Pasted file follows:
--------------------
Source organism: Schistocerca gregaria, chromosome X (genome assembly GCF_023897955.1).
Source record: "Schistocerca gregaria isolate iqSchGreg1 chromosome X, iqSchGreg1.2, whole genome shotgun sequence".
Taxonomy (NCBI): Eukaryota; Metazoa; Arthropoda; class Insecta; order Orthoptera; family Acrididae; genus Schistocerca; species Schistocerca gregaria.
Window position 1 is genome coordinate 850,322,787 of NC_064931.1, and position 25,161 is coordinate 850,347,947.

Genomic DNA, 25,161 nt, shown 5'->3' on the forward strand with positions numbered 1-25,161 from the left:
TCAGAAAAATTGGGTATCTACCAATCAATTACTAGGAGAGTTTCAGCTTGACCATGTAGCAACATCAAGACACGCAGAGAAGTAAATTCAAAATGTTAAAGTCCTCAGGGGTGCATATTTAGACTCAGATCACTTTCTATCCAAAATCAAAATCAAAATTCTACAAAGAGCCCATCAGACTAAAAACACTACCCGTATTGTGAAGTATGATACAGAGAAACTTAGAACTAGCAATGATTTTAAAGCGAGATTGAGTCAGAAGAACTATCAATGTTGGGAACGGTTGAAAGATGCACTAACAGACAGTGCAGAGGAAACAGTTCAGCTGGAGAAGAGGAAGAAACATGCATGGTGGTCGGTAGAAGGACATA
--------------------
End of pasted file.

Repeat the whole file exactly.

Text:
Source organism: Schistocerca gregaria, chromosome X (genome assembly GCF_023897955.1).
Source record: "Schistocerca gregaria isolate iqSchGreg1 chromosome X, iqSchGreg1.2, whole genome shotgun sequence".
Taxonomy (NCBI): Eukaryota; Metazoa; Arthropoda; class Insecta; order Orthoptera; family Acrididae; genus Schistocerca; species Schistocerca gregaria.
Window position 1 is genome coordinate 850,322,787 of NC_064931.1, and position 25,161 is coordinate 850,347,947.

Genomic DNA, 25,161 nt, shown 5'->3' on the forward strand with positions numbered 1-25,161 from the left:
TCAGAAAAATTGGGTATCTACCAATCAATTACTAGGAGAGTTTCAGCTTGACCATGTAGCAACATCAAGACACGCAGAGAAGTAAATTCAAAATGTTAAAGTCCTCAGGGGTGCATATTTAGACTCAGATCACTTTCTATCCAAAATCAAAATCAAAATTCTACAAAGAGCCCATCAGACTAAAAACACTACCCGTATTGTGAAGTATGATACAGAGAAACTTAGAACTAGCAATGATTTTAAAGCGAGATTGAGTCAGAAGAACTATCAATGTTGGGAACGGTTGAAAGATGCACTAACAGACAGTGCAGAGGAAACAGTTCAGCTGGAGAAGAGGAAGAAACATGCATGGTGGTCGGTAGAAGGACATA